It’s the life of a semifinalist...

You’re down to one of four teams left in your classification and you have the chance to do something that is either rare or anticipated ... and this week, we catch up with one of each and learn about their runs in the 2022 season.

Head coach Jordan Mullis and the Appling County Pirates are doing something they’ve never done in more than the 70 years the school has existed. They’re getting to host a semifinal. The program hadn’t even made the playoffs until 1985 and their previous semis were in 1999, 2011, and last year.

“In ‘99, Appling played Cartersville in the Georgia Dome and lost to a running back you may have heard of in Reggie Brown (30-7),” Mullis says as he breaks it all down for me. “In 2011, Byron Buxton was on the team and we lost to Calhoun (51-14). And last year, we played Cedar Grove (27-6). All of them were on the road.”


Appling County's captains take the field before the playoff game.

Credit: Appling County High School Facebook

Last week, Appling won their 10th game in a row in a 44-21 win over Callaway.

“Callaway’s coaches do a really good job and they have extremely good players,” Mullis admits. “But we weathered things early and responded to the game when we needed to make a play. I think we were just really physical and were able to run the ball at will in the fourth quarter. We got to eat time off the clock when we needed to do that as well.”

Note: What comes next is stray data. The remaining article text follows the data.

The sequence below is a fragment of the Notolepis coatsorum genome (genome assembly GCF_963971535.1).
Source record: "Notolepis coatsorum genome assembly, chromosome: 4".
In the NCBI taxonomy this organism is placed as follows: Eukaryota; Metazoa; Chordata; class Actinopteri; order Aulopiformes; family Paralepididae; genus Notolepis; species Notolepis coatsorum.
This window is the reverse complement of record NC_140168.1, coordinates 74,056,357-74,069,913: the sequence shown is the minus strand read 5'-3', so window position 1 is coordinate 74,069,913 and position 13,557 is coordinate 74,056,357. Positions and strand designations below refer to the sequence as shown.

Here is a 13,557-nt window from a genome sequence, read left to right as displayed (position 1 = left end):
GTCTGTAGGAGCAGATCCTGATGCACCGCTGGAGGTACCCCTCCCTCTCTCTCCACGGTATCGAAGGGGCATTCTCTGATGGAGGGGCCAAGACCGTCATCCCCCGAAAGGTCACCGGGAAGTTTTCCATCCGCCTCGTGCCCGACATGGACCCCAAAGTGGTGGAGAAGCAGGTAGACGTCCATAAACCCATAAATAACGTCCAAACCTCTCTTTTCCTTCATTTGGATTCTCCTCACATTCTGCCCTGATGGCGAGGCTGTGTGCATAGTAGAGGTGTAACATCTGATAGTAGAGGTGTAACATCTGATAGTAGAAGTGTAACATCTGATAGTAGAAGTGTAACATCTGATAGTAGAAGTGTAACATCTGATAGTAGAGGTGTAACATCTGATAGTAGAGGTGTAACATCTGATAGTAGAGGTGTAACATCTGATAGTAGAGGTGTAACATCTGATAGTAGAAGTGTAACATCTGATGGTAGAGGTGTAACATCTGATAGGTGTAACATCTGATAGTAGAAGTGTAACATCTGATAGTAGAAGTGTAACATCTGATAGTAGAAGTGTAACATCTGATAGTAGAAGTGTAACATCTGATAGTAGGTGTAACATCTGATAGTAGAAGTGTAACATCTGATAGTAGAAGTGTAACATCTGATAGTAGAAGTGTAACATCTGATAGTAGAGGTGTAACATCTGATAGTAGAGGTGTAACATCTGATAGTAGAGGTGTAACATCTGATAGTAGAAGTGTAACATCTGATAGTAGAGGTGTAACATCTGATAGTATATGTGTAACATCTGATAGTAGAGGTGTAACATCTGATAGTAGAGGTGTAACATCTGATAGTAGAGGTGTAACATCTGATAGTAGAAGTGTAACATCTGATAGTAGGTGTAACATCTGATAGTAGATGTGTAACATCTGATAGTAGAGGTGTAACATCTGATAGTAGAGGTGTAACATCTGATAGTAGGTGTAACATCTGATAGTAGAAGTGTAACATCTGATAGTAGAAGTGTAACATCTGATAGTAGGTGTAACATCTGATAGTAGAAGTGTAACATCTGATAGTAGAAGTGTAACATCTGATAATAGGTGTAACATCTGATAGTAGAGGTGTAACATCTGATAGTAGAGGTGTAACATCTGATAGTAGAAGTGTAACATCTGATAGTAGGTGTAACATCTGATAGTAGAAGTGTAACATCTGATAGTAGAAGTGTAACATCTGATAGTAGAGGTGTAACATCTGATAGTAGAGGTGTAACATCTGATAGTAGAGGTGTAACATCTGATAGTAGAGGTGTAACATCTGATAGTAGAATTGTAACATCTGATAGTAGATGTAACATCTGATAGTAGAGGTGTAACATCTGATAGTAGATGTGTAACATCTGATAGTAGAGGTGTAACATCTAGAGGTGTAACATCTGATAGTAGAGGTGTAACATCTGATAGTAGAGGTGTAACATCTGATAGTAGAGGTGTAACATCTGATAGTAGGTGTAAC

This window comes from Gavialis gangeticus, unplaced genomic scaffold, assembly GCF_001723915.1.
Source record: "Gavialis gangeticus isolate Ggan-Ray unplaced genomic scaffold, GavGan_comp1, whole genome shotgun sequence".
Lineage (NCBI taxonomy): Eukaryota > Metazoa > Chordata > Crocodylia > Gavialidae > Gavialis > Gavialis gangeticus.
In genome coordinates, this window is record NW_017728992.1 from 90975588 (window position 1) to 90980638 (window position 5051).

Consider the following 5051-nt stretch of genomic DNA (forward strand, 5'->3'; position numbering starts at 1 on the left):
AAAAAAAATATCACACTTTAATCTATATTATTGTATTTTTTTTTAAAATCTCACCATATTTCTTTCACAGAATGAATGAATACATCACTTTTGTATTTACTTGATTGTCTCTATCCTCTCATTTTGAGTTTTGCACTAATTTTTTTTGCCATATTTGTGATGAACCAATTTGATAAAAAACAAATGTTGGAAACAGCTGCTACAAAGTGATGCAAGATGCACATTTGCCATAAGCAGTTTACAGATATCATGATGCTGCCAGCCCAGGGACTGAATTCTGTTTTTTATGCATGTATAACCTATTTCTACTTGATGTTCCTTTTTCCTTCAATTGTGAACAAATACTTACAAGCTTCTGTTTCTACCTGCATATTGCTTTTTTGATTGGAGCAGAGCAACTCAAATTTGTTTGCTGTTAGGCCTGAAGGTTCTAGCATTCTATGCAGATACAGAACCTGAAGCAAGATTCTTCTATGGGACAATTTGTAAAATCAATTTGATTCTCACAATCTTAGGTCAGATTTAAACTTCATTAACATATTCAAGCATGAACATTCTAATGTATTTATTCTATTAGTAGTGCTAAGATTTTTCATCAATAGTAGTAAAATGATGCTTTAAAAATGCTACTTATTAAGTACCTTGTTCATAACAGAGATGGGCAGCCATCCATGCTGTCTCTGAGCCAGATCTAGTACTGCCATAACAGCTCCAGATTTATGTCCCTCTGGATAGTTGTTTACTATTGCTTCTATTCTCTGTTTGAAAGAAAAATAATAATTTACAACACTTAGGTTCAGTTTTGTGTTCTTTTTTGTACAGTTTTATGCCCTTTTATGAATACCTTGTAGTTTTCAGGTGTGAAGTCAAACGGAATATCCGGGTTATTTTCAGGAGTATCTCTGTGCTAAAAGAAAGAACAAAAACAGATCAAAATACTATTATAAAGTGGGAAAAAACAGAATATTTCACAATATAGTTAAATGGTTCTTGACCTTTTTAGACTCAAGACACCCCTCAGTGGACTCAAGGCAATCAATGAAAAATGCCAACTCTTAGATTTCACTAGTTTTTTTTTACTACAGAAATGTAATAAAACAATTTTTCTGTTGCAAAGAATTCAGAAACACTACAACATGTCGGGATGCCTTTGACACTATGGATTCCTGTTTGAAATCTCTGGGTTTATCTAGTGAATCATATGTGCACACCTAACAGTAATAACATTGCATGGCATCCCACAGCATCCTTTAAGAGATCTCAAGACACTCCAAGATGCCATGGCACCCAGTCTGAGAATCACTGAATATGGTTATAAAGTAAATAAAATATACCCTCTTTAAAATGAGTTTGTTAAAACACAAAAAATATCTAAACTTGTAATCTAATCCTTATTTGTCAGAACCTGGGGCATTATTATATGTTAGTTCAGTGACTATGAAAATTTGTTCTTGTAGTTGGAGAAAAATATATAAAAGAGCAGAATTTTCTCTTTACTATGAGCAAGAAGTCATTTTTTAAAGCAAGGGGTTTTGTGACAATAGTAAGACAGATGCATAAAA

Losing the universal coin flip as an equal seed meant a road trip from Baxley to LaGrange -- 205 miles at its shortest distance.

“We were able to leave on Thursday,” Mullis says. He, his staff, and the administration have a plan in place for these kinds of excursions where everything -- and I mean everything -- is planned and plotted out to the minute. “We have times set aside to watch film with projectors. The team is in bed at a certain time. They have a time set for waking up the next day. They know when they’re going back into meetings on a gameday. And we even do band and kettle bell workouts early in the afternoon.”

I asked when everyone at Appling came up with this plan after consulting with folks who do these kinds of things outside of sports.

“It was for the Cherokee Bluff playoff game last season. It was our first road playoff game. We had the plan and we, kind of, do what schools you see in Region 1-7A do. Our staff re-worked the old Colquitt County plan from when they won 30 in a row and based it off them. If we can afford to do it, then we’ll do it in the playoffs.”

Short of the 7-0 shutout by Wayne County in non-region play, the Pirates have scored in the mid-30's with their offense this season. The biggest element in all of that success is having a consistent offensive line for the first time in two years.


The Appling County football team is celebrating a second straight trip to the semifinals.

Credit: Appling County High School Facebook

“When we played Pierce, it was the first time we had all five starters around,” Mullis says. “We had 11  different linemen active leading into that game. And, since then, that same group has started eight games in a row now. Last year, we had to shuffle for Game 9 and then again for Game 11. For the Cedar Grove game, we actually had sophomores playing. It’s good to see them gel now and have consistency.”

If Appling has their way against Thomson, they’re going to want to be physical and lean on them for the full 48 minutes. At the same time this week, Coach Mullis wants to stay in control of what they can control and how hard they can play as a unit.

He and his staff have hit the film hard since getting home at 5 a.m. Saturday and made sure Thomson had their film in the exchange between the two teams -- even as Coach Mullis fell asleep at his desk while trying to get copies to the opposition and the officials. They got 5-6 hours of sleep as they try to look at a team they played in the quarterfinals last year.